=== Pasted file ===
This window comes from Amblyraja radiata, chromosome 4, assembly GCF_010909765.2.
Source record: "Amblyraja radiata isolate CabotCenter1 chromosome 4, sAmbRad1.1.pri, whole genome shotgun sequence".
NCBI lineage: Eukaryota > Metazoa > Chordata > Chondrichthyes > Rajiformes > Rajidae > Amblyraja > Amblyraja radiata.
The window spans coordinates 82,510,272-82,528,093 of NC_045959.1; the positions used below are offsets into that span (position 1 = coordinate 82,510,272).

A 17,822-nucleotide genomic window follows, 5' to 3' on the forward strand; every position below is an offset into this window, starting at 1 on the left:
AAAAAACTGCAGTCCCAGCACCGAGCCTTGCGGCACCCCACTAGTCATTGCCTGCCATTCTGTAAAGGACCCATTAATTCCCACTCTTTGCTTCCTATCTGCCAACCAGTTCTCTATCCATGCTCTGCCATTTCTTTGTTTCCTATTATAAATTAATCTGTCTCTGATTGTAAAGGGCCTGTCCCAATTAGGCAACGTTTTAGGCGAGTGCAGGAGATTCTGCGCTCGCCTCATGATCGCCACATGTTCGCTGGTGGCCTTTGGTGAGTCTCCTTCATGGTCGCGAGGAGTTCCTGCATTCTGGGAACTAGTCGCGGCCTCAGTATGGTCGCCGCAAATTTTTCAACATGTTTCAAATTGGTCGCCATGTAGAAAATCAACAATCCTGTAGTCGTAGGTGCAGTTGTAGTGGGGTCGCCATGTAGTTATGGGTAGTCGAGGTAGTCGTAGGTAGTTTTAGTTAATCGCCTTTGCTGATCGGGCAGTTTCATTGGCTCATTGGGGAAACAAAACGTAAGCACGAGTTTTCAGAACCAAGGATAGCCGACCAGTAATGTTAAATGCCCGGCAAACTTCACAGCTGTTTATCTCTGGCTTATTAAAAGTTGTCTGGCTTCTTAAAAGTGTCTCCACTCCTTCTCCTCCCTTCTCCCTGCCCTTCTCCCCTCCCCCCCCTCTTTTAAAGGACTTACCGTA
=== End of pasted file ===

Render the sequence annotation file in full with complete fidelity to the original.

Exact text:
This window comes from Amblyraja radiata, chromosome 4, assembly GCF_010909765.2.
Source record: "Amblyraja radiata isolate CabotCenter1 chromosome 4, sAmbRad1.1.pri, whole genome shotgun sequence".
NCBI lineage: Eukaryota > Metazoa > Chordata > Chondrichthyes > Rajiformes > Rajidae > Amblyraja > Amblyraja radiata.
The window spans coordinates 82,510,272-82,528,093 of NC_045959.1; the positions used below are offsets into that span (position 1 = coordinate 82,510,272).

A 17,822-nucleotide genomic window follows, 5' to 3' on the forward strand; every position below is an offset into this window, starting at 1 on the left:
AAAAAACTGCAGTCCCAGCACCGAGCCTTGCGGCACCCCACTAGTCATTGCCTGCCATTCTGTAAAGGACCCATTAATTCCCACTCTTTGCTTCCTATCTGCCAACCAGTTCTCTATCCATGCTCTGCCATTTCTTTGTTTCCTATTATAAATTAATCTGTCTCTGATTGTAAAGGGCCTGTCCCAATTAGGCAACGTTTTAGGCGAGTGCAGGAGATTCTGCGCTCGCCTCATGATCGCCACATGTTCGCTGGTGGCCTTTGGTGAGTCTCCTTCATGGTCGCGAGGAGTTCCTGCATTCTGGGAACTAGTCGCGGCCTCAGTATGGTCGCCGCAAATTTTTCAACATGTTTCAAATTGGTCGCCATGTAGAAAATCAACAATCCTGTAGTCGTAGGTGCAGTTGTAGTGGGGTCGCCATGTAGTTATGGGTAGTCGAGGTAGTCGTAGGTAGTTTTAGTTAATCGCCTTTGCTGATCGGGCAGTTTCATTGGCTCATTGGGGAAACAAAACGTAAGCACGAGTTTTCAGAACCAAGGATAGCCGACCAGTAATGTTAAATGCCCGGCAAACTTCACAGCTGTTTATCTCTGGCTTATTAAAAGTTGTCTGGCTTCTTAAAAGTGTCTCCACTCCTTCTCCTCCCTTCTCCCTGCCCTTCTCCCCTCCCCCCCCTCTTTTAAAGGACTTACCGTA